Did state pressure to keep Wixom Lake level high contribute to Edenville Dam's failure?
Lansing — The state denied on Thursday that it pressured the owner of the failed Edenville Dam to raise Wixom Lake water levels in April, while the company insisted that the push to keep water high contributed to the dam's collapse.
The state response comes after Boyce Hydro Power claimed in a statement issued Wednesday that Michigan officials wanted the water high to appease lakeshore residents.
Lee Mueller, a manager at Boyce Hydro, applied for a permit to raise lake levels in the spring and state regulators approved the permit April 9, said Ryan Jarvi, a spokesman for Attorney General Dana Nessel’s office.
That approval came with “several conditions” because the company “was hesitant to promise that it wouldn’t just drop the level again in winter 2020, thus further damaging the state’s natural resources,” Jarvi said.
“It is not clear why Mr. Mueller thinks the state ‘pressured’ Boyce Hydro to raise the lake level in the spring of 2020." The state sued Boyce on April 29, claiming it illegally lowered lake levels and exposed aquatic life to harm.
The lake level battle between the dam owner and state regulators dates back to late 2018 — when the state took jurisdiction over the dam from federal regulators — but was the subject of dueling lawsuits filed in late April and early May, a little more than two weeks before the dam burst.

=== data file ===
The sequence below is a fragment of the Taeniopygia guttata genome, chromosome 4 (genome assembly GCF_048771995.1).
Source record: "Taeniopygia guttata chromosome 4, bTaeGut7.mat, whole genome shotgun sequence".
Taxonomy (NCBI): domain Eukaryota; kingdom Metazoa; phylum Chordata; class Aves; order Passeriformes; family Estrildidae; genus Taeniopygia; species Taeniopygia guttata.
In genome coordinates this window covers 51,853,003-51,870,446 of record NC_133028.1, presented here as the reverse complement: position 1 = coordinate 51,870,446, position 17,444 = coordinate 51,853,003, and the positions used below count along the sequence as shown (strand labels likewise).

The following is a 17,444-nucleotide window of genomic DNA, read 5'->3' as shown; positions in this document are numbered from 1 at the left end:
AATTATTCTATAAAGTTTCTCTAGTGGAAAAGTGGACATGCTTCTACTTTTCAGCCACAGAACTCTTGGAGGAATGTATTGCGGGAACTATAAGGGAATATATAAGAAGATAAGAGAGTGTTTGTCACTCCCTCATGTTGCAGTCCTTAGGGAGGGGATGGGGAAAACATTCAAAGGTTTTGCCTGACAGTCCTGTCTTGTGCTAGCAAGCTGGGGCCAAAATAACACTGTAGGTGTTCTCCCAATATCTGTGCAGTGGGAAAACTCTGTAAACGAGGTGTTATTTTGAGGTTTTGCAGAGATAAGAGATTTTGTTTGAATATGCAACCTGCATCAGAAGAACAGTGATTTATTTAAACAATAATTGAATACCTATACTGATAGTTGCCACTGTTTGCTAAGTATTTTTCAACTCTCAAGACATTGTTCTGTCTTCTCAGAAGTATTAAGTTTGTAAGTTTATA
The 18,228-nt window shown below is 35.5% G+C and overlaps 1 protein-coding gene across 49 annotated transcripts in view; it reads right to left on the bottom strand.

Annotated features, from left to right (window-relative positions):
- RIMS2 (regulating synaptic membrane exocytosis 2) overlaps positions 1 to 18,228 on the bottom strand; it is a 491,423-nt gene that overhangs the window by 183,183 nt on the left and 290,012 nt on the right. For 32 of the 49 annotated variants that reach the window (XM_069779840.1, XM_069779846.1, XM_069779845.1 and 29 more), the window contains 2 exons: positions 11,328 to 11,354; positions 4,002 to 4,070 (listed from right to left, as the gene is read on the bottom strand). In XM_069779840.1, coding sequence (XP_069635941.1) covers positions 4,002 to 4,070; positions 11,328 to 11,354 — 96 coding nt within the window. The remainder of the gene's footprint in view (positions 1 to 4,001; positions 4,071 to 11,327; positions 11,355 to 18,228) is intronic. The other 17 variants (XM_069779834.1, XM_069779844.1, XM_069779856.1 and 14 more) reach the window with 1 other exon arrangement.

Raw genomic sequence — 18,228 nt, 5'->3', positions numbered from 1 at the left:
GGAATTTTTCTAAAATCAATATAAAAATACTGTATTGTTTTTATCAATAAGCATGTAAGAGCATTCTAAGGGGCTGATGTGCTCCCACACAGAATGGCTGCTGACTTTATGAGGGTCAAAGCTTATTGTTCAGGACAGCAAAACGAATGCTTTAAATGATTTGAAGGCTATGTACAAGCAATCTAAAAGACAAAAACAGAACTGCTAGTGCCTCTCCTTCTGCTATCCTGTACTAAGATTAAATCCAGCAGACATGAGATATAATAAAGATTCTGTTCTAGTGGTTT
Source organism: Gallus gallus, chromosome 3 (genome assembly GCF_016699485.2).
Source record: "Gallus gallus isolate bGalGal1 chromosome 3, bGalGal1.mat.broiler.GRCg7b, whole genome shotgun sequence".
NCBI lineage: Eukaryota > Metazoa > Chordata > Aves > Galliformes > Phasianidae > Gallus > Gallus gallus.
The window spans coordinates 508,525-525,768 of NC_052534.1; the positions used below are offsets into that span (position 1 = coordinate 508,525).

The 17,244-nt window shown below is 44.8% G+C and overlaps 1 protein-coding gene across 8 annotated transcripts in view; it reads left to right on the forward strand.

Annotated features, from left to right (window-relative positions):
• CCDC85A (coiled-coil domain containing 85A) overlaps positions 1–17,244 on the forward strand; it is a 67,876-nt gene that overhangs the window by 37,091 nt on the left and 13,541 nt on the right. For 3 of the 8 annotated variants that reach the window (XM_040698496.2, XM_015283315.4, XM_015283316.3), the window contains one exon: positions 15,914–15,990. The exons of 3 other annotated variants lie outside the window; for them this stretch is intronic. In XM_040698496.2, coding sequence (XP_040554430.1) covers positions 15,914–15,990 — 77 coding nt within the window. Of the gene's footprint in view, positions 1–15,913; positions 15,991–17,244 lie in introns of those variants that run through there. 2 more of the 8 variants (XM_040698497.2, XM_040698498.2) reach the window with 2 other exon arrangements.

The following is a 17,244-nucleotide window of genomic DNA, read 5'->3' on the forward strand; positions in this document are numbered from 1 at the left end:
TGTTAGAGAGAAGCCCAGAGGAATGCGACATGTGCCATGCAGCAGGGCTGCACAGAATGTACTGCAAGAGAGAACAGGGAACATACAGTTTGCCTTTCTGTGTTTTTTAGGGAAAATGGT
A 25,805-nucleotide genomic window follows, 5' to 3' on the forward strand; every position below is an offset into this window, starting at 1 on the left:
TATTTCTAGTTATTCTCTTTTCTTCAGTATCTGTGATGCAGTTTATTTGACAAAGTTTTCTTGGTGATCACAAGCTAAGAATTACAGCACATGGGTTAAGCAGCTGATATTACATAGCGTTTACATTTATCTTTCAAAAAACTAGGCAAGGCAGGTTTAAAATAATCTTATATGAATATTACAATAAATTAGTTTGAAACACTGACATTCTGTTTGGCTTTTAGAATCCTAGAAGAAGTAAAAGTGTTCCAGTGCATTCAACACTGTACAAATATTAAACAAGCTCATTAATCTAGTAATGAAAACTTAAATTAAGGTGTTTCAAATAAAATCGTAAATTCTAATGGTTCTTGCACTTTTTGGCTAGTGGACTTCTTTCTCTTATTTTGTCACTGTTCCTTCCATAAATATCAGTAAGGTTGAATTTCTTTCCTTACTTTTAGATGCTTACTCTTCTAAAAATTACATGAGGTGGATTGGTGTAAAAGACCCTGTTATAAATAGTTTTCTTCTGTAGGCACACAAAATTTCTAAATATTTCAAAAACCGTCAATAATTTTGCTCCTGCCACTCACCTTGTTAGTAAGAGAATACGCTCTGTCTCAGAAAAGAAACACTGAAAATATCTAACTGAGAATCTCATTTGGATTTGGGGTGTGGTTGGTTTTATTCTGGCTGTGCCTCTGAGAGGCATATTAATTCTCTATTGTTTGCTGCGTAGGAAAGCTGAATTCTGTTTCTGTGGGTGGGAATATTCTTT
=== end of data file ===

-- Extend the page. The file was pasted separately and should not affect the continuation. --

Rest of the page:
State officials have said years of disinvestment in infrastructure combined with heavy rains and high winds were factors in the 96-year-old dam's failure.
The dam owners have acknowledged years of regulatory concerns about the Edenville infrastructure that predated Tuesday's heavy rains and wave action that saturated an earthen dike at the east end of Edenville and washed out about 900 feet of the dam.
Mueller's statement also said he was pressured by the state to raise Wixom Lake levels weeks before the break.
Mueller alleged in an April federal lawsuit that he made unauthorized drawdowns from Wixom Lake in the winters of 2018 and 2019 in part to avoid icy conditions that could endanger workers but also to protect folks downstream from what federal regulators deemed a real risk of a catastrophic flood from the dam.
Nessel in a May state lawsuit said the illegal drawdowns were much larger than what was permitted by federal regulators and that they exposed thousands of freshwater mussels that later died.
On Thursday, Jarvi said Mueller wasn’t drawing down water in the 2018 and 2019 winters to preserve the public safety of those downstream, but because he didn’t want to spend the money needed to keep his equipment maintained during the winter.
EGLE denied his permit application to lower levels because the cost to keep up the equipment didn’t outweigh environmental and natural resources concerns, Jarvi said. Boyce made the drawdown anyway.